Science Education PhD student Luronne Vaval has been awarded the AERA Dissertation Grant for AY19-20. The proposal is titled "Is it as straightforward as it seems? Examining the STEM pipeline and persistence to the STEM workforce among high school students." Luronne works both with advisor Associate Professor of Science Education Chris Emdin in the Department of Mathematics, Science & Technology and Associate Professor of Education Leadership Alex Bowers in the Department of Organization & Leadership.

Luronne explains that the purpose of her dissertation in progress is “to examine the likelihood of persistence in the Science, Technology, Engineering, and Mathematics (STEM) pipeline using longitudinal data from participants in the Educational Longitudinal Study of 2002 (ELS:2002), a nationally generalizable dataset sponsored by the National Center for Education Statistics (NCES), who expressed interest in a STEM career in 10th grade. The STEM pipeline metaphor is the leading interpretative framework to study recruitment and retention in STEM and suggests that the pathway to a STEM career is a linear process consisting of successive academic milestones a student much reach.” The implications of Luronne’s research could be far-reaching, as the educational research field is particularly invested in determining where and how often attrition in this pipeline can occur. How do high school students eventually find their way into STEM careers? If they decide not to follow the STEM career pipeline, which factors influence their decision-making processes and when do they leave the pipeline?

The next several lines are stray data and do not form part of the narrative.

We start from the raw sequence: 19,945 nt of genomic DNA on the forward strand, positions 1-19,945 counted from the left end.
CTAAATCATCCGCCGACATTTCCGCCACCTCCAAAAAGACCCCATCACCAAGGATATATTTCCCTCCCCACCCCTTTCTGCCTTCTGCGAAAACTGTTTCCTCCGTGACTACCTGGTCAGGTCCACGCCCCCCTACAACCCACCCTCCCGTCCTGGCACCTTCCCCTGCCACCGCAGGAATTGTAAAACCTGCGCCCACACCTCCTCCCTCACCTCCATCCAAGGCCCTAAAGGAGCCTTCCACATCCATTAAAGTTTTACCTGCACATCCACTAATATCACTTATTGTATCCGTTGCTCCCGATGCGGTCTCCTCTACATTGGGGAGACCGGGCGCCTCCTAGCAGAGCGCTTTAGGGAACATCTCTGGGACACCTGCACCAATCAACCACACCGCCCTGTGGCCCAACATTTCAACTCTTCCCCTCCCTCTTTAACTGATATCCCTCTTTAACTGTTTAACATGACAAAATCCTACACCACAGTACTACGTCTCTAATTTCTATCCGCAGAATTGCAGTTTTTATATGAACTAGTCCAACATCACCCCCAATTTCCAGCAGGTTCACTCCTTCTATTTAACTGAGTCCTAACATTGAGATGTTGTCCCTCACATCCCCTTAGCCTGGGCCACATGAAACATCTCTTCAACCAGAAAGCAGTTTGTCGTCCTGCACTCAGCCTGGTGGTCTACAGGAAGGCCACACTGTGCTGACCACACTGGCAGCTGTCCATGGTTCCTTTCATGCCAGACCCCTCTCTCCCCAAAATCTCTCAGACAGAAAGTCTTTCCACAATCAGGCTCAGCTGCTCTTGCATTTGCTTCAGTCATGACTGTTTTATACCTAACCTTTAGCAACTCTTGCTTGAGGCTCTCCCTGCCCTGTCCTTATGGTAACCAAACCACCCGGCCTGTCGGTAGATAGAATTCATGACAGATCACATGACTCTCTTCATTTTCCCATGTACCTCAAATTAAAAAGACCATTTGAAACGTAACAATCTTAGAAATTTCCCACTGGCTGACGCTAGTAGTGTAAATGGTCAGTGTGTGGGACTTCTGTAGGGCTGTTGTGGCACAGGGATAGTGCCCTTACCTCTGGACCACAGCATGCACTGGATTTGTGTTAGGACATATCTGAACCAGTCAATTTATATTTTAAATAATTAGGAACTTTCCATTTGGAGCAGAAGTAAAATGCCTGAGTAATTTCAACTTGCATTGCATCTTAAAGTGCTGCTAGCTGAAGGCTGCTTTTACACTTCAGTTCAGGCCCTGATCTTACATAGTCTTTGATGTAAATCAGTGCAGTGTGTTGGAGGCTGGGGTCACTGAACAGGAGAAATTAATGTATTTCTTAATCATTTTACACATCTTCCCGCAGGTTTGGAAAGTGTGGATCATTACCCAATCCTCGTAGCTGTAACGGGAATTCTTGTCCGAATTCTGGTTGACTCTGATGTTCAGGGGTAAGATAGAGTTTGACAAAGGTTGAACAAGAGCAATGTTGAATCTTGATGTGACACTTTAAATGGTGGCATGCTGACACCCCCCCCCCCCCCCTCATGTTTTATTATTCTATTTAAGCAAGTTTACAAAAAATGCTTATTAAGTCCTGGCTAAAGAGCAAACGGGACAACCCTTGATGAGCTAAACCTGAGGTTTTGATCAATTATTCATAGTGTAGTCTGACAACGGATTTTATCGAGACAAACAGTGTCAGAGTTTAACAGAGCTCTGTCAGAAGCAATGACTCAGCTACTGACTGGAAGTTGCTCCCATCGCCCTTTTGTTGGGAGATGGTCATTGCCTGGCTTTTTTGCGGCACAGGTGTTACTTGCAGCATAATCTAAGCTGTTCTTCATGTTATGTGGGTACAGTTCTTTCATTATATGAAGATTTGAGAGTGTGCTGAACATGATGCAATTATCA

This research is already being recognized by the Science Education academic community. Luronne is first author on the paper “Identifying a typology of high schools based on their orientation toward STEM: A latent class analysis of HSLS: 09” just published in the journal Science Education. Co-authors are TC’s Professor Bowers and Virginia Snodgrass Rangel, Assistant Professor of Educational Leadership and Policy Studies at the University of Houston. To read more about Luronne’s research, see links in the citation below.


Vaval, L., Bowers, A.J., & Snodgrass Rangel, V. (2019). Identifying a typology of high schools based on their orientation toward STEM: A latent class analysis of HSLS:09. Science Education, 103(5), 1151-1175. Retrieved from 

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